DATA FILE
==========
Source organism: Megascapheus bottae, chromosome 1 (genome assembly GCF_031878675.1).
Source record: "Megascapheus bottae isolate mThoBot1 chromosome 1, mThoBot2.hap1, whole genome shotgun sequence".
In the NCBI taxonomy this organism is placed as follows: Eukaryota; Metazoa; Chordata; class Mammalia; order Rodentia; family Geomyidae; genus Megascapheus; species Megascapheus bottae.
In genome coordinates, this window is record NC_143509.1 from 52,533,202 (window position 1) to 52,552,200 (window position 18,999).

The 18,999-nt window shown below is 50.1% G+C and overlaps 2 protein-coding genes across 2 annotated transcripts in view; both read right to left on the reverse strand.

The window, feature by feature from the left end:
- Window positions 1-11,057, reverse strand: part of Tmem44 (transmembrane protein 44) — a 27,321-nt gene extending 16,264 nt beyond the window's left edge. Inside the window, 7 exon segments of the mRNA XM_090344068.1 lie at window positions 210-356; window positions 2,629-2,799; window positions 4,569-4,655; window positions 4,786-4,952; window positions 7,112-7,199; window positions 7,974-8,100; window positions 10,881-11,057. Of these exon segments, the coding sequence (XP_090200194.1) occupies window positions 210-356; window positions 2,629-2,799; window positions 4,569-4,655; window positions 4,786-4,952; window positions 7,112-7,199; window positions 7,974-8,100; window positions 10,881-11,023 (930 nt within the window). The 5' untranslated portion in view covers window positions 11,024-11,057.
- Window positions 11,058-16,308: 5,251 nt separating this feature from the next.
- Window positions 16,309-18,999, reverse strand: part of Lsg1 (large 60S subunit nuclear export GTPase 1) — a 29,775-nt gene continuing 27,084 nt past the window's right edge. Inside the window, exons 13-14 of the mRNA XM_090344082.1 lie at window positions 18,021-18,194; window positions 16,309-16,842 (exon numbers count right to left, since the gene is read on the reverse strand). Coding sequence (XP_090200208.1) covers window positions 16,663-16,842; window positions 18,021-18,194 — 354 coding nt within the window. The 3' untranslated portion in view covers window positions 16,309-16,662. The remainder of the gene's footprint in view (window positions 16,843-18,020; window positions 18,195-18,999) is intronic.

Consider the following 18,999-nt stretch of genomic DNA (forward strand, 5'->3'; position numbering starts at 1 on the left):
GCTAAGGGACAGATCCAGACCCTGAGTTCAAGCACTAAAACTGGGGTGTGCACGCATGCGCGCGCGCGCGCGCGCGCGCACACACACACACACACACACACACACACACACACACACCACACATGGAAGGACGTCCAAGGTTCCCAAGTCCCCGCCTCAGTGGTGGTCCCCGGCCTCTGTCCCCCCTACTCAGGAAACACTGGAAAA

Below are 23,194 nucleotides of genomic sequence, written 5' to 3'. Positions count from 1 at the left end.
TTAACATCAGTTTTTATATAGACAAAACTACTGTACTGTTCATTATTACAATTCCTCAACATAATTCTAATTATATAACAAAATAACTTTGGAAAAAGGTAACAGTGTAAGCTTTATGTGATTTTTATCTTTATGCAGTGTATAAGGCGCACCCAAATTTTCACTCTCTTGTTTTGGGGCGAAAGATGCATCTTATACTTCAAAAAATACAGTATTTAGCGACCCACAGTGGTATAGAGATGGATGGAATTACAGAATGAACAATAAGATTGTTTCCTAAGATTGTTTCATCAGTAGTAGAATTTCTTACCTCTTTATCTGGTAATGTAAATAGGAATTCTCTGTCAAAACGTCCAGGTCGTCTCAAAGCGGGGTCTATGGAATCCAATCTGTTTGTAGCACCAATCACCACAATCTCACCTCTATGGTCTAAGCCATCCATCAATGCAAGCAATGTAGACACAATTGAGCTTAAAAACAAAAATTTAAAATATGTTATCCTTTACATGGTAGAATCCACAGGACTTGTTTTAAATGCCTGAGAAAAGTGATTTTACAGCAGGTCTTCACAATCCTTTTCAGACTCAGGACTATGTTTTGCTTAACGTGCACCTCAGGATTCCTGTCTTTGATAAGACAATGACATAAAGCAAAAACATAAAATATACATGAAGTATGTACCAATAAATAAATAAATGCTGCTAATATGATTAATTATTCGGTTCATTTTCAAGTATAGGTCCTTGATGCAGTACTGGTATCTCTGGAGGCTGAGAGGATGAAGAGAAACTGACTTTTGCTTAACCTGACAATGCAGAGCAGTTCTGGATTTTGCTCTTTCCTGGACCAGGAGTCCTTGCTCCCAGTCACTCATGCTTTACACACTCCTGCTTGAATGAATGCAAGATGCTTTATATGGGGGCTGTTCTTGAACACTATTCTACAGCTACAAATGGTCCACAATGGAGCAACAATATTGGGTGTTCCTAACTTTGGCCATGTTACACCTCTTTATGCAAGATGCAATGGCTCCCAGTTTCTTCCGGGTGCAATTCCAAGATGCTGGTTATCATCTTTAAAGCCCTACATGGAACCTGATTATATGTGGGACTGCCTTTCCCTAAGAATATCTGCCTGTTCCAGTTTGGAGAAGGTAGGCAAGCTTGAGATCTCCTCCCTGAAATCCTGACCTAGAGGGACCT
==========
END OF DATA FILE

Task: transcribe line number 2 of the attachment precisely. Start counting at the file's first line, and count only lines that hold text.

Source record: "Megascapheus bottae isolate mThoBot1 chromosome 1, mThoBot2.hap1, whole genome shotgun sequence".